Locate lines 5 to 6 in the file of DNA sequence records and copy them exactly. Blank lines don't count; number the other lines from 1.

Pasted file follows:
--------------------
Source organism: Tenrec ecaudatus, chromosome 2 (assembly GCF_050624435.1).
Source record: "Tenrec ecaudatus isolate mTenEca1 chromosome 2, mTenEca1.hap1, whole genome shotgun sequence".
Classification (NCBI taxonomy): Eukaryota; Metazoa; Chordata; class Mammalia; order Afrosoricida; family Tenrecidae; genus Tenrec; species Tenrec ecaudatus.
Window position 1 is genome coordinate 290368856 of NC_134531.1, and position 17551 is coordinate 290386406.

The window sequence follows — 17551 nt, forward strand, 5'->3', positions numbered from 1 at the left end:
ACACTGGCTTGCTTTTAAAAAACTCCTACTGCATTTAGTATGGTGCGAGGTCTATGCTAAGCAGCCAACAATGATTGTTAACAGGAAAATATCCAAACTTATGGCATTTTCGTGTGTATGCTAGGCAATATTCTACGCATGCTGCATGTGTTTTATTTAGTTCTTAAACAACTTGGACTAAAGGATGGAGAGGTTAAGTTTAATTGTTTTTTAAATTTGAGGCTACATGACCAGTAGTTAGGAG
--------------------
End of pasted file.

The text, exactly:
The window sequence follows — 17551 nt, forward strand, 5'->3', positions numbered from 1 at the left end:
ACACTGGCTTGCTTTTAAAAAACTCCTACTGCATTTAGTATGGTGCGAGGTCTATGCTAAGCAGCCAACAATGATTGTTAACAGGAAAATATCCAAACTTATGGCATTTTCGTGTGTATGCTAGGCAATATTCTACGCATGCTGCATGTGTTTTATTTAGTTCTTAAACAACTTGGACTAAAGGATGGAGAGGTTAAGTTTAATTGTTTTTTAAATTTGAGGCTACATGACCAGTAGTTAGGAG